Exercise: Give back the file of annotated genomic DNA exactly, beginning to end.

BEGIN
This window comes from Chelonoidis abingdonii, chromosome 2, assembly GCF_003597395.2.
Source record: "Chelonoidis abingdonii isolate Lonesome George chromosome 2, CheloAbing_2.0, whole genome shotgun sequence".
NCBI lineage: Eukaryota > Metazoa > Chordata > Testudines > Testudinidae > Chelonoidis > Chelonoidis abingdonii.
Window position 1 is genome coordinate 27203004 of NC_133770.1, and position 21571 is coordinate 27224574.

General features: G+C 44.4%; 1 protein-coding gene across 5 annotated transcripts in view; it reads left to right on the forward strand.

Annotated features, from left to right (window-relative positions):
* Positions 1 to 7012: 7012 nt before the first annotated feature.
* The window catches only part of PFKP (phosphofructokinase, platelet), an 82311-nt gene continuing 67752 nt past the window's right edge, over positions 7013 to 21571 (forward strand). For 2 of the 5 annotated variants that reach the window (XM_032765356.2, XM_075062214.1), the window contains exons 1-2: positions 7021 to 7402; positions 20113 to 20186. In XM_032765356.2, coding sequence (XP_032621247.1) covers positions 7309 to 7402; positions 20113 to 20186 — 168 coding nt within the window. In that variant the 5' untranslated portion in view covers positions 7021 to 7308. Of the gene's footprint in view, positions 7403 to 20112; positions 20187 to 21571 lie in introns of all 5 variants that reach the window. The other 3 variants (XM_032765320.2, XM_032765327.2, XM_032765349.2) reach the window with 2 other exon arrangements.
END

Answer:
This window comes from Chelonoidis abingdonii, chromosome 2, assembly GCF_003597395.2.
Source record: "Chelonoidis abingdonii isolate Lonesome George chromosome 2, CheloAbing_2.0, whole genome shotgun sequence".
NCBI lineage: Eukaryota > Metazoa > Chordata > Testudines > Testudinidae > Chelonoidis > Chelonoidis abingdonii.
Window position 1 is genome coordinate 27203004 of NC_133770.1, and position 21571 is coordinate 27224574.

General features: G+C 44.4%; 1 protein-coding gene across 5 annotated transcripts in view; it reads left to right on the forward strand.

Annotated features, from left to right (window-relative positions):
* Positions 1 to 7012: 7012 nt before the first annotated feature.
* The window catches only part of PFKP (phosphofructokinase, platelet), an 82311-nt gene continuing 67752 nt past the window's right edge, over positions 7013 to 21571 (forward strand). For 2 of the 5 annotated variants that reach the window (XM_032765356.2, XM_075062214.1), the window contains exons 1-2: positions 7021 to 7402; positions 20113 to 20186. In XM_032765356.2, coding sequence (XP_032621247.1) covers positions 7309 to 7402; positions 20113 to 20186 — 168 coding nt within the window. In that variant the 5' untranslated portion in view covers positions 7021 to 7308. Of the gene's footprint in view, positions 7403 to 20112; positions 20187 to 21571 lie in introns of all 5 variants that reach the window. The other 3 variants (XM_032765320.2, XM_032765327.2, XM_032765349.2) reach the window with 2 other exon arrangements.